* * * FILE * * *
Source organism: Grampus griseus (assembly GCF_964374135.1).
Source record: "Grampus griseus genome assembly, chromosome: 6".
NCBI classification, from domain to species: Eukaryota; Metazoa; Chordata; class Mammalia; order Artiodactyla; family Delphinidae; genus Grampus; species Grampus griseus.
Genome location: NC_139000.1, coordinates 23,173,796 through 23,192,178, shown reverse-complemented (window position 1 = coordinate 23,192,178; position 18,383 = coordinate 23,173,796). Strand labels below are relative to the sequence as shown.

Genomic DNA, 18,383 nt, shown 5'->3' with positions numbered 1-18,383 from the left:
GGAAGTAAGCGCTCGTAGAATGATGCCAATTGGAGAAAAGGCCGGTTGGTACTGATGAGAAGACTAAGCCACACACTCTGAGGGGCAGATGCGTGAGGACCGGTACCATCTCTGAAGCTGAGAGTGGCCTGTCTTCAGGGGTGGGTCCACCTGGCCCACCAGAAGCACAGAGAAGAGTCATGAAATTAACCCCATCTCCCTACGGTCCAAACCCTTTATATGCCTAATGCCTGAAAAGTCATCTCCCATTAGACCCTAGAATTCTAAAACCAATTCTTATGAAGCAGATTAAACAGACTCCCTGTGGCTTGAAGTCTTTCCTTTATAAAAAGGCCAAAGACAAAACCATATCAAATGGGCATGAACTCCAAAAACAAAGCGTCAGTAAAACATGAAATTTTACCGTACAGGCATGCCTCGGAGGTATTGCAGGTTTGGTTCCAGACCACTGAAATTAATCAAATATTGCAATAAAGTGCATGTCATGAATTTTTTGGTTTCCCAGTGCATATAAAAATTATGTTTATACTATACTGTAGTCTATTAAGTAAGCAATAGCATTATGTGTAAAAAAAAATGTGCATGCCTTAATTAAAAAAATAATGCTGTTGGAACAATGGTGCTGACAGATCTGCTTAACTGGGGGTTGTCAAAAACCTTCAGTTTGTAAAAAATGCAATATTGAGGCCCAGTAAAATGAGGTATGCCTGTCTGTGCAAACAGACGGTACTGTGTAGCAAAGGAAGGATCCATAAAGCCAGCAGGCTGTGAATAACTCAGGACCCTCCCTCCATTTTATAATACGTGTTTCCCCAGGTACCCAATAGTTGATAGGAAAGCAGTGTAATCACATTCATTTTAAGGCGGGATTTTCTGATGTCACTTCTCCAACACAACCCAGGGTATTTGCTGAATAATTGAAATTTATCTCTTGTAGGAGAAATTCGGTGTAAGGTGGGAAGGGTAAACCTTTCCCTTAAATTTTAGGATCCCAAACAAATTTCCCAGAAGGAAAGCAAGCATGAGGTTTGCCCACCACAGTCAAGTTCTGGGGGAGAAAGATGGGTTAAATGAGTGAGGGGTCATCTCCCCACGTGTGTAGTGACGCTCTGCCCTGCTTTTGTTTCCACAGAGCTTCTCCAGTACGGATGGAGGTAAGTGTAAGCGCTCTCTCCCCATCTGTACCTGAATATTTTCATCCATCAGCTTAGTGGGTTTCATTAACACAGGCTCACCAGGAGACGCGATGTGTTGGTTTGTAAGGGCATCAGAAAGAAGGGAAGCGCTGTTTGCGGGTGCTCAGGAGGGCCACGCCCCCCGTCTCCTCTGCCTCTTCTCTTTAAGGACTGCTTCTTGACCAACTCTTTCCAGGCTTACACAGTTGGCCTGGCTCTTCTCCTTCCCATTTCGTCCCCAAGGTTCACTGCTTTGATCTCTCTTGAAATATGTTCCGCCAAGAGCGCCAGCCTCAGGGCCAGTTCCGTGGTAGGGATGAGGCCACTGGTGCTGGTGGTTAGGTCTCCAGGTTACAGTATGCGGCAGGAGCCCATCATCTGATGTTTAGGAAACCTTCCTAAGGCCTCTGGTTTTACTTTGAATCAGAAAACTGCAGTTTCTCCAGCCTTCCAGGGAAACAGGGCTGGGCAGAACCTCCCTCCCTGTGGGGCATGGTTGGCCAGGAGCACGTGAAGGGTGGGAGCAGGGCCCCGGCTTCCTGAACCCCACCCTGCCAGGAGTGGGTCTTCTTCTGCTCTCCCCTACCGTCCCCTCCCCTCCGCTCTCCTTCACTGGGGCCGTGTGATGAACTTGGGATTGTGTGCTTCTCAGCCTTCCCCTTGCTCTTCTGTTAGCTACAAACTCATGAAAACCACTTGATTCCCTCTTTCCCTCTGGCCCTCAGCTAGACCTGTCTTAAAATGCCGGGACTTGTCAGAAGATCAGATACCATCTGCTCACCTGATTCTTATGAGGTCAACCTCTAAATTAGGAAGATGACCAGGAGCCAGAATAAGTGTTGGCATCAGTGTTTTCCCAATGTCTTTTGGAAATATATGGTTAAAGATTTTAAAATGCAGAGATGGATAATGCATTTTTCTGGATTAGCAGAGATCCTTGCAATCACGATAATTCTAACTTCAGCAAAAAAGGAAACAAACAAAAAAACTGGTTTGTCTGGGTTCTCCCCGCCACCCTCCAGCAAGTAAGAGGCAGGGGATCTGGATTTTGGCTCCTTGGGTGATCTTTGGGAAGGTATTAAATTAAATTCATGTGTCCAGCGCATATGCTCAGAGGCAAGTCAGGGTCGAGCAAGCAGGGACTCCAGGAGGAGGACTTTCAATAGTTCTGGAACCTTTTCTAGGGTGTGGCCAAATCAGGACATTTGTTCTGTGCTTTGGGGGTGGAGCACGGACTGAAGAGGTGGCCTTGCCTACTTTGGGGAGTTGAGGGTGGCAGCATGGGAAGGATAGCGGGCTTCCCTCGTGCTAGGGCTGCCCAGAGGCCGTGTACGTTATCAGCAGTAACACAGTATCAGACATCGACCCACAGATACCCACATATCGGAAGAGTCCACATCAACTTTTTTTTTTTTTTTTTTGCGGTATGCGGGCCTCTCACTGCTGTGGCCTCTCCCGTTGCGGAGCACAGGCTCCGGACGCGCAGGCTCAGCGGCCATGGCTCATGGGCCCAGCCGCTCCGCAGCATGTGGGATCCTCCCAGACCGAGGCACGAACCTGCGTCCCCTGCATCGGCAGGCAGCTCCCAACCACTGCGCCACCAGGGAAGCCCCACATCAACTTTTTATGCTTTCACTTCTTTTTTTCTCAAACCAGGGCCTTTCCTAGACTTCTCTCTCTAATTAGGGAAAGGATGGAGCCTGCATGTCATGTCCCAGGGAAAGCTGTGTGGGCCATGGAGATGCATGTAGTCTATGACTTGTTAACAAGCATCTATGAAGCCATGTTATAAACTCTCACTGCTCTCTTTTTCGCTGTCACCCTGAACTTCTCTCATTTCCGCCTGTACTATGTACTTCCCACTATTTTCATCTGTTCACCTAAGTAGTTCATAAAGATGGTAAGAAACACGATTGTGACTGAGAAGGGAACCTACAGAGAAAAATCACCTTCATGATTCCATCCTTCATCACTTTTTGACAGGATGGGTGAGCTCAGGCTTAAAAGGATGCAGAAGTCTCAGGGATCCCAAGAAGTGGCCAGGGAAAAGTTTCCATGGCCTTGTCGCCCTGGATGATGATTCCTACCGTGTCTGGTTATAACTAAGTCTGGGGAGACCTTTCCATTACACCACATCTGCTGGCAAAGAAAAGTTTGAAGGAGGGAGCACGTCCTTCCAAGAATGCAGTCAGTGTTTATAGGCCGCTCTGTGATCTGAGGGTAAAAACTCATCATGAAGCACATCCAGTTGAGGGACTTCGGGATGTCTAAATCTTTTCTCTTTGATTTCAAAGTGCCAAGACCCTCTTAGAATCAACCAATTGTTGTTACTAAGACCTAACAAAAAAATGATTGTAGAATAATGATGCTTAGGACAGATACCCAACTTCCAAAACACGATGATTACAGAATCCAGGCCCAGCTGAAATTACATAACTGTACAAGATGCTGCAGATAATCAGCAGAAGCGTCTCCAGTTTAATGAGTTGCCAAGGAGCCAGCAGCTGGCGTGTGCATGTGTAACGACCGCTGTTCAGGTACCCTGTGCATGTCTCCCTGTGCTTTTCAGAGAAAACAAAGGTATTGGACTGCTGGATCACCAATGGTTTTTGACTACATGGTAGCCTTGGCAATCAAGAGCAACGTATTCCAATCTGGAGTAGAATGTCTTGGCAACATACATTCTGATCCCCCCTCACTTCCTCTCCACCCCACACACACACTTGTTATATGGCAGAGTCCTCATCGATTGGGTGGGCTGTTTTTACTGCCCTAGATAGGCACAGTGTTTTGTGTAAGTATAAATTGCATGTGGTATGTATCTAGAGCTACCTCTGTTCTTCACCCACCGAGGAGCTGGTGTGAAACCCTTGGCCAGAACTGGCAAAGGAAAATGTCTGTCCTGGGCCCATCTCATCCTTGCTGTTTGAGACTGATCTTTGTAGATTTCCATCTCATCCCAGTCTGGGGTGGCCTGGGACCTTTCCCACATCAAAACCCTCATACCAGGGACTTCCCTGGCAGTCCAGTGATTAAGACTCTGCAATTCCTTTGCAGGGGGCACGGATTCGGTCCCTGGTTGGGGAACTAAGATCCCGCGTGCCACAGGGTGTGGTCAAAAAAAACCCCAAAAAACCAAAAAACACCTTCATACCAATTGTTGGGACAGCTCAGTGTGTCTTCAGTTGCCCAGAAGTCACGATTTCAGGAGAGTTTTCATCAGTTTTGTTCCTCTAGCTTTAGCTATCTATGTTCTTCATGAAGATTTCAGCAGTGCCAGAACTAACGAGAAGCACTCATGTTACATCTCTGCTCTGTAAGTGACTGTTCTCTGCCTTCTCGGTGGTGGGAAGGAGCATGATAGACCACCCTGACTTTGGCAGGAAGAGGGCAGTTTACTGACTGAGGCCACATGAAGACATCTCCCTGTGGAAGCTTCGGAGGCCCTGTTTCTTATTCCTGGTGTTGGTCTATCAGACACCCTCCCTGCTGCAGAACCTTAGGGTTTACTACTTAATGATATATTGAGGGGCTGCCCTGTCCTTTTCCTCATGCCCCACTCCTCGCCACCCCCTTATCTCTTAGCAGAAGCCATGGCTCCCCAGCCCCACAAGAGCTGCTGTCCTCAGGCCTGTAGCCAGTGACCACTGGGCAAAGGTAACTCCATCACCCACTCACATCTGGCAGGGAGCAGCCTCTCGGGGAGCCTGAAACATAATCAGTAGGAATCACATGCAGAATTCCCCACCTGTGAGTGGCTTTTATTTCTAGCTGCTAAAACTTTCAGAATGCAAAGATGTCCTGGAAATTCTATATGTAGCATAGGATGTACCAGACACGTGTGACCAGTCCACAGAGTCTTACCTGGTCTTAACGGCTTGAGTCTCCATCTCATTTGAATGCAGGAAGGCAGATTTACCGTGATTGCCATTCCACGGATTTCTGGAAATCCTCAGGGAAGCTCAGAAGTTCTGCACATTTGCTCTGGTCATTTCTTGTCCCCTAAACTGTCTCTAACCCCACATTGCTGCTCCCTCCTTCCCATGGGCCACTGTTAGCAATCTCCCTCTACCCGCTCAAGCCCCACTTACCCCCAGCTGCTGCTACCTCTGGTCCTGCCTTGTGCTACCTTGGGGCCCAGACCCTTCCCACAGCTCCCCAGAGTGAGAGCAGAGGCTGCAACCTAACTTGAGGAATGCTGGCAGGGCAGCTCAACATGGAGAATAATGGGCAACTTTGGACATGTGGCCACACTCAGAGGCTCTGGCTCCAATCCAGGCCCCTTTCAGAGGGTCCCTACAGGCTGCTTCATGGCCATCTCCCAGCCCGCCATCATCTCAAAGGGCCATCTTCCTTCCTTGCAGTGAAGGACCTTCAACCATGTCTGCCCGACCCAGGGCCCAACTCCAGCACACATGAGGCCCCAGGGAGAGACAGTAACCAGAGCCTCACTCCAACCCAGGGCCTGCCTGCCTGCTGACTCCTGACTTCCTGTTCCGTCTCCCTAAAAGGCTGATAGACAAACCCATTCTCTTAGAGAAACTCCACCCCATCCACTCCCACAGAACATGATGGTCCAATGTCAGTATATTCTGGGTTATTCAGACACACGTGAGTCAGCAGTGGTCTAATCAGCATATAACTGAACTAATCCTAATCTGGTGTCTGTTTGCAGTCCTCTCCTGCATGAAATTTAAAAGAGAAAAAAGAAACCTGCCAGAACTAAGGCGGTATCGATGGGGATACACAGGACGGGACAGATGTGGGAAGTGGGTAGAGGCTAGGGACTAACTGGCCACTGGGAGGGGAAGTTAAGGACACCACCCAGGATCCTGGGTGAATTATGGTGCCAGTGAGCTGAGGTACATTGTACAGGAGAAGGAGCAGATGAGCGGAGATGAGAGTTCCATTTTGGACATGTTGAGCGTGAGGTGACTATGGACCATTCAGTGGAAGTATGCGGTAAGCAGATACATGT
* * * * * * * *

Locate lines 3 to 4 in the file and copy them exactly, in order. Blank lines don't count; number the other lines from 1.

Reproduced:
NCBI classification, from domain to species: Eukaryota; Metazoa; Chordata; class Mammalia; order Artiodactyla; family Delphinidae; genus Grampus; species Grampus griseus.
Genome location: NC_139000.1, coordinates 23,173,796 through 23,192,178, shown reverse-complemented (window position 1 = coordinate 23,192,178; position 18,383 = coordinate 23,173,796). Strand labels below are relative to the sequence as shown.